Setting Up Kubernetes On Raspberry Pis - Part 2

Following on from Part 1, we'll now look to setup kubeadm and kubectl to manage Kubernetes and add nodes.

Install kubeadm

  • Add repo lists & install kubeadm
$ curl -s https://packages.cloud.google.com/apt/doc/apt-key.gpg | sudo apt-key add - && \
  echo "deb http://apt.kubernetes.io/ kubernetes-xenial main" | sudo tee /etc/apt/sources.list.d/kubernetes.list && \
  sudo apt-get update -q && \
  sudo apt-get install -qy kubeadm
  • You now have two new commands installed:
    • kubeadm - used to create new clusters or join an existing one
    • kubectl - the CLI administration tool for Kubernetes
  • Initialize your master node:
$ sudo kubeadm init --token-ttl=0
  • We pass in --token-ttl=0 so that the token never expires - do not use this setting in production. The UX for kubeadm means it's currently very hard to get a join token later on after the initial token has expired.

Optionally also pass --apiserver-advertise-address=192.168.0.27 with the IP of the Pi.

  • Note: This step will take a long time, even up to 15 minutes.
Your Kubernetes master has initialized successfully!

To start using your cluster, you need to run the following as a regular user:

  mkdir -p $HOME/.kube
  sudo cp -i /etc/kubernetes/admin.conf $HOME/.kube/config
  sudo chown $(id -u):$(id -g) $HOME/.kube/config

You should now deploy a pod network to the cluster.
Run "kubectl apply -f [podnetwork].yaml" with one of the options listed at:
  https://kubernetes.io/docs/concepts/cluster-administration/addons/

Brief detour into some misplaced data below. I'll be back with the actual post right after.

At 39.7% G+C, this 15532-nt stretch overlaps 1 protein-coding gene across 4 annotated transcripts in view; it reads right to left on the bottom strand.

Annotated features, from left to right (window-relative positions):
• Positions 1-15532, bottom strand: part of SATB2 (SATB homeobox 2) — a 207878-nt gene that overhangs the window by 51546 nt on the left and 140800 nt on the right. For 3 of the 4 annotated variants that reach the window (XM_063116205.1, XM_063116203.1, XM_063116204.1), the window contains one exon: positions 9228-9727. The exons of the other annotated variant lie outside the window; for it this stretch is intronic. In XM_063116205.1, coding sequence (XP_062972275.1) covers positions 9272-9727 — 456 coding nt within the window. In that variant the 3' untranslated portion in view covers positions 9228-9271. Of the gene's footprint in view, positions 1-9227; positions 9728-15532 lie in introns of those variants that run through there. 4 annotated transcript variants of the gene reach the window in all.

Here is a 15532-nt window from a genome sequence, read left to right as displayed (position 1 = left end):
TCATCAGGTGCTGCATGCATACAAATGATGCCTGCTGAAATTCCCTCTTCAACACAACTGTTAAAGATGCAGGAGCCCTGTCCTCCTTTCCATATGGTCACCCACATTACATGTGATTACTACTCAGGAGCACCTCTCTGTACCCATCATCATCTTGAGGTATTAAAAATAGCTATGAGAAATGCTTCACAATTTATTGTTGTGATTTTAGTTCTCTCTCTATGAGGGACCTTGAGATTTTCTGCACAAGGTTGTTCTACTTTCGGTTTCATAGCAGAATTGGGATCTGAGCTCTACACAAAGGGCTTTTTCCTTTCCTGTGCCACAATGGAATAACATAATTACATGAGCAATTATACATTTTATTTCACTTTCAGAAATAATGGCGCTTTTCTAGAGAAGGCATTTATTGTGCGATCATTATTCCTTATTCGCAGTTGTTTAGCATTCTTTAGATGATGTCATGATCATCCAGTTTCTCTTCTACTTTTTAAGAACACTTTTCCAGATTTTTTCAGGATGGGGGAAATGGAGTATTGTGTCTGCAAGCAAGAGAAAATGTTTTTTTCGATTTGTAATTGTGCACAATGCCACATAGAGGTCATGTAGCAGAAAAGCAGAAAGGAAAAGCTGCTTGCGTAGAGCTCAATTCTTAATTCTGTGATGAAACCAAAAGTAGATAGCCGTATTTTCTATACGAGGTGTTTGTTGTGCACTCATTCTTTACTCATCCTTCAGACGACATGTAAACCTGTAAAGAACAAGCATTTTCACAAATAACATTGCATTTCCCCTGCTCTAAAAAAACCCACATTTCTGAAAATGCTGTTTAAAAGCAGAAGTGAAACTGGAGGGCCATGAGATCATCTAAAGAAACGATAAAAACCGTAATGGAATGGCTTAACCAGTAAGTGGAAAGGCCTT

You can now join any number of machines by running the following on each node
as root:

  kubeadm join --token a008af.51d17e7aaf5b51ab 192.168.1.220:6443 --discovery-token-ca-cert-hash sha256:4bda99158fd77c200e47fc327c5567cd665b294d95a8b53245bdb931f366d71b
  • After the init is complete run the snippet given to you on the command-line:
  mkdir -p $HOME/.kube
  sudo cp -i /etc/kubernetes/admin.conf $HOME/.kube/config
  sudo chown $(id -u):$(id -g) $HOME/.kube/config
  • Save your join-token.
  • Your join token is valid for 24 hours, so save it into a text file. Here's an example of mine:
kubeadm join --token a008af.51d17e7aaf5b51ab 192.168.1.220:6443 --discovery-token-ca-cert-hash sha256:4bda99158fd77c200e47fc327c5567cd665b294d95a8b53245bdb931f366d71b
  • Check everything worked:
$ kubectl get pods --namespace=kube-system
NAME                                   READY     STATUS    RESTARTS   AGE
etcd-k8s-master-1                      1/1       Running   0          15m
kube-apiserver-k8s-master-1            1/1       Running   1          15m
kube-controller-manager-k8s-master-1   1/1       Running   0          16m
kube-dns-7b6ff86f69-gk2vj              0/3       Pending   0          16m
kube-proxy-x6mth                       1/1       Running   0          16m
kube-scheduler-k8s-master-1            1/1       Running   0          16m
  • You should see the "READY" count showing as 1/1 for all services as above. DNS uses three pods, but will remain in Pending until networking has been setup.

Setup Networking

  • Install Weave network driver
$ kubectl apply -f https://git.io/weave-kube-1.6

Join other Nodes

  • On the other RPis, repeat everything apart from kubeadm init.
  • Join the cluster using the kubeadm join:
$ sudo kubeadm join --token a008af.51d17e7aaf5b51ab 192.168.1.220:6443 --discovery-token-ca-cert-hash sha256:4bda99158fd77c200e47fc327c5567cd665b294d95a8b53245bdb931f366d71b
  • Once joined, go back to the Master and check connected nodes:
$ kubectl get nodes
NAME           STATUS    ROLES     AGE       VERSION
k8s-master-1   Ready     master    1h        v1.9.2
k8s-worker-1   Ready     <none>    8m        v1.9.2
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